I’m grateful that the new pedal for the sewing machine works! It’s not perfect: it doesn’t want to stay plugged into the back of the machine. But I braced it to stay put, and got some projects finished yesterday. The fifth and last panel for the sunroom curtains (which I started twenty years ago) is together, the one on the left with the eyelash viper appliqué. Only one curtain is actually assembled and hanging, and now I have four left to finish decorating and sew onto the Warm Window lining. Originally I planned these to insulate the five sunroom windows from winter cold, but as our winters became increasingly mild (along with some major distractions) I kept putting it off. Now I’m motivated to finish them, and another shade for the landing window, to insulate the house from summer sun and increasingly uncomfortable heatwaves. I’m very grateful that I’m fortunate enough to have an adobe house whose temperature remains relatively stable season to season, year to year; knowing full well there are millions of people who don’t have this kind of protection as our climate becomes increasingly unstable.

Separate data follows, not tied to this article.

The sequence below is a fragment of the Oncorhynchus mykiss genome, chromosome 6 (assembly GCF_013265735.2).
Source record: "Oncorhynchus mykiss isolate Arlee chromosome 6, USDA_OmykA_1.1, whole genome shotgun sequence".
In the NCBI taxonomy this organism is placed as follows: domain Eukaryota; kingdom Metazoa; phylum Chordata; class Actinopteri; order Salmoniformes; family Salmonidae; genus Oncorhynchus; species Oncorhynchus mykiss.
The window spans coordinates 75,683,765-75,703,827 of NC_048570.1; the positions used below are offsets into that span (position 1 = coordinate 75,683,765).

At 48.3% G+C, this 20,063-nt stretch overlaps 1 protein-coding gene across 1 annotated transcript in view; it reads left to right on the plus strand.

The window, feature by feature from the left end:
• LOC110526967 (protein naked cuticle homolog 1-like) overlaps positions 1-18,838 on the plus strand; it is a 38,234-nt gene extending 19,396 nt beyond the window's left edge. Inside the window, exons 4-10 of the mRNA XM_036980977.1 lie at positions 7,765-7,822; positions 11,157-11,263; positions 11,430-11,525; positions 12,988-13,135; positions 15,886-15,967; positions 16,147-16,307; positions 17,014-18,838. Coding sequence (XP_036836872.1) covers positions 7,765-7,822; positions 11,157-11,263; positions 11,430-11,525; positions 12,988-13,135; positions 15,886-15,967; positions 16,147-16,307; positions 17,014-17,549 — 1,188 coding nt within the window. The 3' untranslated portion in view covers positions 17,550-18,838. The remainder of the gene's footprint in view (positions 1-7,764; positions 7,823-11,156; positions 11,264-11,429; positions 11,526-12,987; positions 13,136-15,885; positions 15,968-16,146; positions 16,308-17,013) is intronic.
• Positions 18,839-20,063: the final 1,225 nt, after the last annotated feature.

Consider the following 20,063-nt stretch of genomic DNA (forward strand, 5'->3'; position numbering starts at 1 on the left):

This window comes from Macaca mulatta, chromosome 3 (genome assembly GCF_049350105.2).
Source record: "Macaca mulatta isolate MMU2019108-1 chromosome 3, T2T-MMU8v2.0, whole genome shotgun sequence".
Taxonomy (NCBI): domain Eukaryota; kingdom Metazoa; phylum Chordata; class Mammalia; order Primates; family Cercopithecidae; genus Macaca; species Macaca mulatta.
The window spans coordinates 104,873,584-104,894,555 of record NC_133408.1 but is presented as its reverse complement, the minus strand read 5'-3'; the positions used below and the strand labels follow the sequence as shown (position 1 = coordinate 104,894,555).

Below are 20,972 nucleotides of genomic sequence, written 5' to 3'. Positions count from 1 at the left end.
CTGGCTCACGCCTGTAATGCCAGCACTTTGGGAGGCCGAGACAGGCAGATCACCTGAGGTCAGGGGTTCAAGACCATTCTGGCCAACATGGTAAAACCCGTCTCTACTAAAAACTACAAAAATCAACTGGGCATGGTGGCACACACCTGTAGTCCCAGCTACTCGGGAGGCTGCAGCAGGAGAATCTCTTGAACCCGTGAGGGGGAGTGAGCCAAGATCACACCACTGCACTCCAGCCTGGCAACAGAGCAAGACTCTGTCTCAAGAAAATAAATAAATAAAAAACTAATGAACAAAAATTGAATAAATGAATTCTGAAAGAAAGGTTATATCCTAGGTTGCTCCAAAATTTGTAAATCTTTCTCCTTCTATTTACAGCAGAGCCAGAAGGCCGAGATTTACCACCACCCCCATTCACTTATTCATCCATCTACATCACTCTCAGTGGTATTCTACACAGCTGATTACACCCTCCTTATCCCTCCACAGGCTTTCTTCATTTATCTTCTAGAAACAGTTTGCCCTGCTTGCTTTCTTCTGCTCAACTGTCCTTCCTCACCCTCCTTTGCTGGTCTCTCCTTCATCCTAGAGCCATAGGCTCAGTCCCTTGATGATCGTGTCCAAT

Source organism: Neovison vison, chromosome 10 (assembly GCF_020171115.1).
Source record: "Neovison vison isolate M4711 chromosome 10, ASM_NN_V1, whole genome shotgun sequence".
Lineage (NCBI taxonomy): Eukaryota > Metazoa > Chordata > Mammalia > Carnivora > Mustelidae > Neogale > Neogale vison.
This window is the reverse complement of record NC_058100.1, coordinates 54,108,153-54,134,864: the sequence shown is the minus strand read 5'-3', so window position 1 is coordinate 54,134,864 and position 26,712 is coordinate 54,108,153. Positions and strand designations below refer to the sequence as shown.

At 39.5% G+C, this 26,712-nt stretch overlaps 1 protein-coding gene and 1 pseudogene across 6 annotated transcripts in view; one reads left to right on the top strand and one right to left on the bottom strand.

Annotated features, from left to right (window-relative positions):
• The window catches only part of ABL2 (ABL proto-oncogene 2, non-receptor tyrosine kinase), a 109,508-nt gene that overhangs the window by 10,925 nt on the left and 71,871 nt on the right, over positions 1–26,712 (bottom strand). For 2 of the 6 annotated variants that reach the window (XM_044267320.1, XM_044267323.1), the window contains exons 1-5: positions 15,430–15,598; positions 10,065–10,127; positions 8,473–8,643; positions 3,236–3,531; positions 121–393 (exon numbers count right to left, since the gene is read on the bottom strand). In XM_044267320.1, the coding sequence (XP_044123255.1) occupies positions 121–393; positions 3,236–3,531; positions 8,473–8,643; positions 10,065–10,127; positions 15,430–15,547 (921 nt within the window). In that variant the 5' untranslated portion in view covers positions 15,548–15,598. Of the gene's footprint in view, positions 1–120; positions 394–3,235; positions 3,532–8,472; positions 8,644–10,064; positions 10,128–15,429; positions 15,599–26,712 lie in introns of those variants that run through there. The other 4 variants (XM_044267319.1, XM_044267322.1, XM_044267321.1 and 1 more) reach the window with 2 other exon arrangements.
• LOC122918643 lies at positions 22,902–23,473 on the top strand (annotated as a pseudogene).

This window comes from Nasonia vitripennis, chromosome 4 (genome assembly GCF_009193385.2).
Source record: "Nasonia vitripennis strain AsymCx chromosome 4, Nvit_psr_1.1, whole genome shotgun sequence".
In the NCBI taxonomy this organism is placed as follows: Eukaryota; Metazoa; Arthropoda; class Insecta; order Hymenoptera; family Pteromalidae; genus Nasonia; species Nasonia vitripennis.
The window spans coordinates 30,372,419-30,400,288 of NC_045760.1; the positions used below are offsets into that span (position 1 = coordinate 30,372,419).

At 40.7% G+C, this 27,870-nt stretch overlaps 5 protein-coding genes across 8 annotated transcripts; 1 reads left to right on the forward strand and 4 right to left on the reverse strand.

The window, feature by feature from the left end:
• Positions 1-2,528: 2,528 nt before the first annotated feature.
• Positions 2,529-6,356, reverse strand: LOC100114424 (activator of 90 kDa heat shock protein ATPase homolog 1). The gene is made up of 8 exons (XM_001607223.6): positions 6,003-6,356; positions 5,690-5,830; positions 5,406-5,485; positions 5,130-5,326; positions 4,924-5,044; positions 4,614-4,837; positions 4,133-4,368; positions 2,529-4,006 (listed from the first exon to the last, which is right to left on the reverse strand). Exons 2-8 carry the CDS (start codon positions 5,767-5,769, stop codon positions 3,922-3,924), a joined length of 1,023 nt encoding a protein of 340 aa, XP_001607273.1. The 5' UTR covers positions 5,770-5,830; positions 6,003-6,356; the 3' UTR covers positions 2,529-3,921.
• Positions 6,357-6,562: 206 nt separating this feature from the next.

The first thing I sewed with the new pedal was the gown-curtains. They’re not fancy or fussy, with some rips and raw edges here and there, but they’ll do the trick of mitigating hot sun in the east and west windows in summer, and tempering the cold in winter. And finally making something out of that gown? A priceless feeling of accomplishment.
Here I am in the gown in college, on the way to a costume party with my page, Brian. It was only fair that he was my servant this year, since I was his slave the year before that…